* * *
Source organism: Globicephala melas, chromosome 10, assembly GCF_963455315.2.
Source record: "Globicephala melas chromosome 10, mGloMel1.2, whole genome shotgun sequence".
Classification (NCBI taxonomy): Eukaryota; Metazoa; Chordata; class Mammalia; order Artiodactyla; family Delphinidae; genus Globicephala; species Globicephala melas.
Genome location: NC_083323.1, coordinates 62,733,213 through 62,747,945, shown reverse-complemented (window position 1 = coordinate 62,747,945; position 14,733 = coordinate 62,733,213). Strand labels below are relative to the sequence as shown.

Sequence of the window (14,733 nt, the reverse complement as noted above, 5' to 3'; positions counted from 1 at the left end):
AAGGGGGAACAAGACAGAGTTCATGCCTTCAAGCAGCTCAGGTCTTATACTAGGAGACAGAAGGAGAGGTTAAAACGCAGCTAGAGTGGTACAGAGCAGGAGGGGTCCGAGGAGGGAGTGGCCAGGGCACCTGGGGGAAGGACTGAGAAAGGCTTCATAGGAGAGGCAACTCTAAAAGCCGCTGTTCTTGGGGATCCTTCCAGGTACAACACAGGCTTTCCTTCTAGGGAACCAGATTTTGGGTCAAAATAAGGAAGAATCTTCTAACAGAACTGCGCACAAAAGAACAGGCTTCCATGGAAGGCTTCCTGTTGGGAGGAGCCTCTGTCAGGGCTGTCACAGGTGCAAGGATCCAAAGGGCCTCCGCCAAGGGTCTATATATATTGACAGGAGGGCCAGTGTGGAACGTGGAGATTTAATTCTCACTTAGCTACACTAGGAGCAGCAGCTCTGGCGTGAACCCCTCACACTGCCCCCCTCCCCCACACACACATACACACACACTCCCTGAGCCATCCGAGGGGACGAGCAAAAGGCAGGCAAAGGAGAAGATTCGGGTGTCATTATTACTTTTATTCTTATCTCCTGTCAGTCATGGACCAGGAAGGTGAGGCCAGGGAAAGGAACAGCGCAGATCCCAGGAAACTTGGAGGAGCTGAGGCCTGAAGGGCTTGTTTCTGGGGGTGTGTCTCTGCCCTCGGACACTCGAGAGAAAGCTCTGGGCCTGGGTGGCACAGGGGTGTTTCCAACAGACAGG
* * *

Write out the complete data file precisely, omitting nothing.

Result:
Source organism: Globicephala melas, chromosome 10, assembly GCF_963455315.2.
Source record: "Globicephala melas chromosome 10, mGloMel1.2, whole genome shotgun sequence".
Classification (NCBI taxonomy): Eukaryota; Metazoa; Chordata; class Mammalia; order Artiodactyla; family Delphinidae; genus Globicephala; species Globicephala melas.
Genome location: NC_083323.1, coordinates 62,733,213 through 62,747,945, shown reverse-complemented (window position 1 = coordinate 62,747,945; position 14,733 = coordinate 62,733,213). Strand labels below are relative to the sequence as shown.

Sequence of the window (14,733 nt, the reverse complement as noted above, 5' to 3'; positions counted from 1 at the left end):
AAGGGGGAACAAGACAGAGTTCATGCCTTCAAGCAGCTCAGGTCTTATACTAGGAGACAGAAGGAGAGGTTAAAACGCAGCTAGAGTGGTACAGAGCAGGAGGGGTCCGAGGAGGGAGTGGCCAGGGCACCTGGGGGAAGGACTGAGAAAGGCTTCATAGGAGAGGCAACTCTAAAAGCCGCTGTTCTTGGGGATCCTTCCAGGTACAACACAGGCTTTCCTTCTAGGGAACCAGATTTTGGGTCAAAATAAGGAAGAATCTTCTAACAGAACTGCGCACAAAAGAACAGGCTTCCATGGAAGGCTTCCTGTTGGGAGGAGCCTCTGTCAGGGCTGTCACAGGTGCAAGGATCCAAAGGGCCTCCGCCAAGGGTCTATATATATTGACAGGAGGGCCAGTGTGGAACGTGGAGATTTAATTCTCACTTAGCTACACTAGGAGCAGCAGCTCTGGCGTGAACCCCTCACACTGCCCCCCTCCCCCACACACACATACACACACACTCCCTGAGCCATCCGAGGGGACGAGCAAAAGGCAGGCAAAGGAGAAGATTCGGGTGTCATTATTACTTTTATTCTTATCTCCTGTCAGTCATGGACCAGGAAGGTGAGGCCAGGGAAAGGAACAGCGCAGATCCCAGGAAACTTGGAGGAGCTGAGGCCTGAAGGGCTTGTTTCTGGGGGTGTGTCTCTGCCCTCGGACACTCGAGAGAAAGCTCTGGGCCTGGGTGGCACAGGGGTGTTTCCAACAGACAGG